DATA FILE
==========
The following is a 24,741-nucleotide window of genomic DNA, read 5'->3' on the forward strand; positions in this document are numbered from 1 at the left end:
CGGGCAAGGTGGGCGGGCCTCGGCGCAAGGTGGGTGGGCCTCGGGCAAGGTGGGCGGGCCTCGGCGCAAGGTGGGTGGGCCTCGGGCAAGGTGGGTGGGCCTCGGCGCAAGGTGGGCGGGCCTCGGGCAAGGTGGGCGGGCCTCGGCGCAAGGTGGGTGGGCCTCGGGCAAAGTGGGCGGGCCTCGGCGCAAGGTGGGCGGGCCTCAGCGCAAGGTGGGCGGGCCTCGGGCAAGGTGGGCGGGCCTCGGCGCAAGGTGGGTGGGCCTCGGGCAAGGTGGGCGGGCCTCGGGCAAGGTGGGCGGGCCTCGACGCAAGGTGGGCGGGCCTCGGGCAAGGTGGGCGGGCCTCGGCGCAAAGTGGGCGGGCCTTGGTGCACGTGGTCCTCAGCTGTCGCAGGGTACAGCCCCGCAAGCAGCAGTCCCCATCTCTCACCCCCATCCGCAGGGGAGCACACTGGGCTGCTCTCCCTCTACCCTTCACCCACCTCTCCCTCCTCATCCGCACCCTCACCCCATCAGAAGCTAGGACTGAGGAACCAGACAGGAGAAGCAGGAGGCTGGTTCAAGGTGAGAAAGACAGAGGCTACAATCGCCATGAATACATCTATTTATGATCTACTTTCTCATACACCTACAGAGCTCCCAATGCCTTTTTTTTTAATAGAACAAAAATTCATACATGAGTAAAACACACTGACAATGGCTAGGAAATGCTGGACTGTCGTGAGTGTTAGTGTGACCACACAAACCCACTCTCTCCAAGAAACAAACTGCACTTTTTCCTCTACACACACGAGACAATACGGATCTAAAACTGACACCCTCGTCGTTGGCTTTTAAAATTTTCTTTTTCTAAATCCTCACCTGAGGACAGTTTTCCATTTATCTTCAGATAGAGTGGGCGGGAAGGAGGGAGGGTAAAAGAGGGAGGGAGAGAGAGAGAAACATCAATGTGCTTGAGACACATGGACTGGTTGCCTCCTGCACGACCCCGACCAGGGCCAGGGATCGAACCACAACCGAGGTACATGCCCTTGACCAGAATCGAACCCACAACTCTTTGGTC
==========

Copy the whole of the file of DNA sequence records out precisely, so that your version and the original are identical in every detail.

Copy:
The following is a 24,741-nucleotide window of genomic DNA, read 5'->3' on the forward strand; positions in this document are numbered from 1 at the left end:
CGGGCAAGGTGGGCGGGCCTCGGCGCAAGGTGGGTGGGCCTCGGGCAAGGTGGGCGGGCCTCGGCGCAAGGTGGGTGGGCCTCGGGCAAGGTGGGTGGGCCTCGGCGCAAGGTGGGCGGGCCTCGGGCAAGGTGGGCGGGCCTCGGCGCAAGGTGGGTGGGCCTCGGGCAAAGTGGGCGGGCCTCGGCGCAAGGTGGGCGGGCCTCAGCGCAAGGTGGGCGGGCCTCGGGCAAGGTGGGCGGGCCTCGGCGCAAGGTGGGTGGGCCTCGGGCAAGGTGGGCGGGCCTCGGGCAAGGTGGGCGGGCCTCGACGCAAGGTGGGCGGGCCTCGGGCAAGGTGGGCGGGCCTCGGCGCAAAGTGGGCGGGCCTTGGTGCACGTGGTCCTCAGCTGTCGCAGGGTACAGCCCCGCAAGCAGCAGTCCCCATCTCTCACCCCCATCCGCAGGGGAGCACACTGGGCTGCTCTCCCTCTACCCTTCACCCACCTCTCCCTCCTCATCCGCACCCTCACCCCATCAGAAGCTAGGACTGAGGAACCAGACAGGAGAAGCAGGAGGCTGGTTCAAGGTGAGAAAGACAGAGGCTACAATCGCCATGAATACATCTATTTATGATCTACTTTCTCATACACCTACAGAGCTCCCAATGCCTTTTTTTTTAATAGAACAAAAATTCATACATGAGTAAAACACACTGACAATGGCTAGGAAATGCTGGACTGTCGTGAGTGTTAGTGTGACCACACAAACCCACTCTCTCCAAGAAACAAACTGCACTTTTTCCTCTACACACACGAGACAATACGGATCTAAAACTGACACCCTCGTCGTTGGCTTTTAAAATTTTCTTTTTCTAAATCCTCACCTGAGGACAGTTTTCCATTTATCTTCAGATAGAGTGGGCGGGAAGGAGGGAGGGTAAAAGAGGGAGGGAGAGAGAGAGAAACATCAATGTGCTTGAGACACATGGACTGGTTGCCTCCTGCACGACCCCGACCAGGGCCAGGGATCGAACCACAACCGAGGTACATGCCCTTGACCAGAATCGAACCCACAACTCTTTGGTC